The presenting dental status of solid tumours with bone metastases requiring bone-targeting agents - part 1: an overview

BDJ ◽  
2022 ◽  
Vinod Patel ◽  
Sanford Grossman ◽  
Rana Wali ◽  
Megan Burns ◽  
Sheelen Patel ◽  
2021 ◽  
Vol 22 (2) ◽  
pp. 243-254
Fränce Hardtstock ◽  
Zeki Kocaata ◽  
Thomas Wilke ◽  
Axel Dittmar ◽  
Marco Ghiani ◽  

Abstract Background This study analyzes the impact of skeletal-related events (SRE) on healthcare resource utilization (HCRU) and costs incurred by patients with bone metastases (BM) from solid tumors (ST), who are therapy-naïve to bone targeting agents (BTAs). Methods German claims data from 01/01/2010 to 30/06/2018 were used to conduct a retrospective comparative cohort analysis of BTA-naive patients with a BM diagnosis and preceding ST diagnosis. HCRU and treatment-related costs were compared in two matched cohorts of patients with and without a history of SREs, defined as pathological fracture, spinal cord compression, surgery to bone and radiation to bone. The first SRE was defined as the patient-individual index date. Conversely, for the non-SRE patients, index dates were assigned randomly. Results In total, 45.20% of 9,832 patients reported experiencing at least one SRE (n = 4444) while 54.80% experienced none (n = 5388); 2,434 pairs of SRE and non-SRE patients were finally matched (mean age: 70.87/71.07 years; females: 39.07%/38.58%). Between SRE and non-SRE cohorts, significant differences in the average number of hospitalization days per patient-year (35.80/30.80) and associated inpatient-care costs (14,199.27€/10,787.31€) were observed. The total cost ratio was 1.16 (p < 0.001) with an average cost breakdown of 23,689.54€ and 20,403.27€ per patient-year in SRE and non-SRE patients. Conclusion The underutilization of BTAs within a clinical setting poses an ongoing challenge in the real-world treatment of BM patients throughout Germany. Ultimately, the economic burden of treating SREs in patients with BM from ST was found to be considerable, resulting in higher direct healthcare costs and increased utilization of inpatient care facilities.

2021 ◽  
Zeru Tian ◽  
Ling Wu ◽  
Chenfei Yu ◽  
Yuda Chen ◽  
Zhan Xu ◽  

AbstractOver the past 20 years, antibody-based therapies have proved to be of great value in cancer treatment. Despite the clinical success of these biopharmaceuticals, reaching targets in the bone micro-environment has proved to be difficult perhaps due to the relatively low vascularization of bone tissue and the presence of physical barriers that impair drug penetration. Here, we have used an innovative bone targeting (BonTarg) technology to generate a first-in-class bone-targeting anti-body. Moreover, we have used two xenograft models to demonstrate the enhanced therapeutic efficacy of this bone-targeting antibody against bone metastases, compared to the efficacy of traditional antibodies. Our strategy involves the use of pClick antibody conjugation technology to chemically couple the bone-targeting moiety bisphosphonate to the human epidermal growth factor receptor 2 (HER2)-specific antibody trastuzumab. Bisphosphonate modification of therapeutic antibodies results in delivery of higher conjugate concentrations to the bone metastatic niche, relative to other tissues. In both HER2-positive and negative xenograft mice models, this strategy provides enhanced inhibition of experimental bone metastases as well as multi-organ secondary metastases that arise from the bone lesions. Specific delivery of therapeutic antibodies to the bone therefore represents a promising strategy for the treatment of bone metastatic cancers and other bone diseases.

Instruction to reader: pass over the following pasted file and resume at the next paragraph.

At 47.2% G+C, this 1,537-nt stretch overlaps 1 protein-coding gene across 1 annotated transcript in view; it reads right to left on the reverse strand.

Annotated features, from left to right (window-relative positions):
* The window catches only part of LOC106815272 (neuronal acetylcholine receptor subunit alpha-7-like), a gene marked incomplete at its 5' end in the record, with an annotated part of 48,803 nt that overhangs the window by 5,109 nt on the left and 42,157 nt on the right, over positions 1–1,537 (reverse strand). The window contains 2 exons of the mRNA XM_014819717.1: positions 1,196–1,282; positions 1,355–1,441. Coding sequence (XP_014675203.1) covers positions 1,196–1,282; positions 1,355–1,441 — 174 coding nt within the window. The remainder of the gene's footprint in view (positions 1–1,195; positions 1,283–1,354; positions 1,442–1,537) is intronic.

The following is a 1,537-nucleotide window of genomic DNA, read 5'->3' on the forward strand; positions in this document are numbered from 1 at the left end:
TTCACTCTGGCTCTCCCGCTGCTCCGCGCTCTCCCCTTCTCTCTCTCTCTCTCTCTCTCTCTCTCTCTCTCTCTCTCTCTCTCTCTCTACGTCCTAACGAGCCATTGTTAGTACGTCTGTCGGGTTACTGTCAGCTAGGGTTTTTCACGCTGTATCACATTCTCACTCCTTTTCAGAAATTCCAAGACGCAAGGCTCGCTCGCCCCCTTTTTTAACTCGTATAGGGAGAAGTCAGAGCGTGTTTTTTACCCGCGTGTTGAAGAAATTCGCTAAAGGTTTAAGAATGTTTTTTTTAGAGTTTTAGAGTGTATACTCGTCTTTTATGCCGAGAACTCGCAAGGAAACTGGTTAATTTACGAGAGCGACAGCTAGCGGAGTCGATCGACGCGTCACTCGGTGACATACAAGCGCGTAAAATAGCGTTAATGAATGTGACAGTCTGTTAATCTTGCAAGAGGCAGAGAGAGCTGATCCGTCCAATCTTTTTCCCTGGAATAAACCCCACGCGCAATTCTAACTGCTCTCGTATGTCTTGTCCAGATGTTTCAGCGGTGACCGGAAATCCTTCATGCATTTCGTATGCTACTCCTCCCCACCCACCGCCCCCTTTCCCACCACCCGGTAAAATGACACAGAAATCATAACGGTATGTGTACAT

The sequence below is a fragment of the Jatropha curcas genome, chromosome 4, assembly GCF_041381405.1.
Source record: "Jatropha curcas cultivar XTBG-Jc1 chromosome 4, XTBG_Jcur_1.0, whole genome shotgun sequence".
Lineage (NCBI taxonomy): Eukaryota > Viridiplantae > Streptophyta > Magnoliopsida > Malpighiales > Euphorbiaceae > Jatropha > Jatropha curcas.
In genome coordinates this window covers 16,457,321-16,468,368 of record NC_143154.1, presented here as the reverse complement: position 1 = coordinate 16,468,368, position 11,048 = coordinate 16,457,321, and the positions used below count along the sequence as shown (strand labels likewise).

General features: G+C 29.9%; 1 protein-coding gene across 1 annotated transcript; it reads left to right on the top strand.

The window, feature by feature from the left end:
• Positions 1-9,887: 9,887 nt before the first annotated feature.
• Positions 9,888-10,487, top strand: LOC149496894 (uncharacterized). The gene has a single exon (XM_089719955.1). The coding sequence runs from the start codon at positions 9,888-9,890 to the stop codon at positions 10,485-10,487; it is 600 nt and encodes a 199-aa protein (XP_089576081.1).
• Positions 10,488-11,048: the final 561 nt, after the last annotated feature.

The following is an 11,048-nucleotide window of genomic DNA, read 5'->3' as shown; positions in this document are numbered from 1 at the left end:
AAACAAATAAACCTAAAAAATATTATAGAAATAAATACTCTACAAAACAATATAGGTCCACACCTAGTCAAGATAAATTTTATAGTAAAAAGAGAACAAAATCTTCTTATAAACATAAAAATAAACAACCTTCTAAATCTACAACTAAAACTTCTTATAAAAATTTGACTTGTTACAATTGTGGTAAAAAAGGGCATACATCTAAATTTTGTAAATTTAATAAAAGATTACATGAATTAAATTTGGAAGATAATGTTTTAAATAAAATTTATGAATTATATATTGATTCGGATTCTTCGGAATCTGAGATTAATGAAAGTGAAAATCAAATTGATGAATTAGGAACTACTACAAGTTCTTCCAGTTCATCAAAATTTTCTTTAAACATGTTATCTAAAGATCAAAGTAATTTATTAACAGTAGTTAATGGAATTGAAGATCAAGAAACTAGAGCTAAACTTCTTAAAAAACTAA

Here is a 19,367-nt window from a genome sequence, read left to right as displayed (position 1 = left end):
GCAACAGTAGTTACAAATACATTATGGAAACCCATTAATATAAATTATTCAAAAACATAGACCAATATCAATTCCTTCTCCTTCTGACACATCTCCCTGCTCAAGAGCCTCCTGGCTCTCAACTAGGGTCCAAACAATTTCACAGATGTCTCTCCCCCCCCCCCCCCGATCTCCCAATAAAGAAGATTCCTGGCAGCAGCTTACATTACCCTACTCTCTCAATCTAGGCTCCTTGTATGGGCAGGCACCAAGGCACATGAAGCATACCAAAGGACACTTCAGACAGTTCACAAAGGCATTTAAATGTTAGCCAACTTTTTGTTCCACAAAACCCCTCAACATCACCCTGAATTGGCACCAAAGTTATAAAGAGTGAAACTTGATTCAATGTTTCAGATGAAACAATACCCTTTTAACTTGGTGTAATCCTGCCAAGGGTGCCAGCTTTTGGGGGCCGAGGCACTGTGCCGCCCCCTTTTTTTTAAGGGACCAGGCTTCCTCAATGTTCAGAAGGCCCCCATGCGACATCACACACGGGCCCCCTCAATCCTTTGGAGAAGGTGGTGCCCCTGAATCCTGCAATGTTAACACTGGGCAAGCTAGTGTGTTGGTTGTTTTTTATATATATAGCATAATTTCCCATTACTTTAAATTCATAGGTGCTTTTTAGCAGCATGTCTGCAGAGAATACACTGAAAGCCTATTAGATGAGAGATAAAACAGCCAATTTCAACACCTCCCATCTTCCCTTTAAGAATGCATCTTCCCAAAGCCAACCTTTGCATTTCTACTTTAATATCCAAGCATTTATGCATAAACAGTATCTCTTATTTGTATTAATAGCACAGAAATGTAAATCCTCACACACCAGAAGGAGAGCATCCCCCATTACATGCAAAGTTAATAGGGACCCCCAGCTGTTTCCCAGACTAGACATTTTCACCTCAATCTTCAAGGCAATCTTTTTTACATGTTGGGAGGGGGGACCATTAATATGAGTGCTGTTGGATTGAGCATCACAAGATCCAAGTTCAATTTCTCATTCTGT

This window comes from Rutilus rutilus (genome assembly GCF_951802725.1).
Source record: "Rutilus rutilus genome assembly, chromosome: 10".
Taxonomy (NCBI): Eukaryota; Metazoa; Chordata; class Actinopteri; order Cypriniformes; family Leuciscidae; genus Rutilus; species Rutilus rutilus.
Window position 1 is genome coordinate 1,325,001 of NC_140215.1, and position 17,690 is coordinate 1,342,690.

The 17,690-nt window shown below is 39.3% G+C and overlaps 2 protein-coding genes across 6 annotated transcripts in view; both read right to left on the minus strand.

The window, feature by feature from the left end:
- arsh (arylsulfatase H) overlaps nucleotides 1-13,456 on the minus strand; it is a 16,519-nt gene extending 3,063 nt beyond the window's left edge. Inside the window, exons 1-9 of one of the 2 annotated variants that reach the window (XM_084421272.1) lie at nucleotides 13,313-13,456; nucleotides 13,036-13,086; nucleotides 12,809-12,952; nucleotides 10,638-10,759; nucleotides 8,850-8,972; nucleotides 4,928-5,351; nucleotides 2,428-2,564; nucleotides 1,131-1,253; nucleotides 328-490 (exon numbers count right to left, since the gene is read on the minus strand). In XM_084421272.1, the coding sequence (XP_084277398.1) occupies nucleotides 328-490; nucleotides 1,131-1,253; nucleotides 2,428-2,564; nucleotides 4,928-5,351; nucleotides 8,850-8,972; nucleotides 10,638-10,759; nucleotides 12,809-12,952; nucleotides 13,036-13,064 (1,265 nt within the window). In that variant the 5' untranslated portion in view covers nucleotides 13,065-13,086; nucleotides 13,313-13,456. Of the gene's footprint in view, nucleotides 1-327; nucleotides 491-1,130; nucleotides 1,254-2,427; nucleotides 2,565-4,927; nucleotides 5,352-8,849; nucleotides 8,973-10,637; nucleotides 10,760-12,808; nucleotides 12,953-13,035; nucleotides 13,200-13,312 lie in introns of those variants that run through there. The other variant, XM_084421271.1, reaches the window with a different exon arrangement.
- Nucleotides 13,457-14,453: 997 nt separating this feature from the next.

2018 ◽  
Vol 27 (2) ◽  
pp. 229-238 ◽  
Anne M. Butler ◽  
Karynsa Cetin ◽  
Rohini K. Hernandez ◽  
B. Diane Reams ◽  
Robert A. Overman ◽  

2012 ◽  
Vol 13 (12) ◽  
pp. 1194-1195 ◽  
Anwar Jilani ◽  
Zoe Garrett ◽  
Frances Sutcliffe ◽  
Andrew Stevens

2015 ◽  
Vol 26 (11) ◽  
pp. 2205-2213 ◽  
M.F.K. Ibrahim ◽  
S. Mazzarello ◽  
R. Shorr ◽  
L. Vandermeer ◽  
C. Jacobs ◽  

2013 ◽  
Vol 49 (2) ◽  
pp. 416-430 ◽  
John A. Ford ◽  
Rob Jones ◽  
Andrew Elders ◽  
Clive Mulatero ◽  
Pamela Royle ◽  

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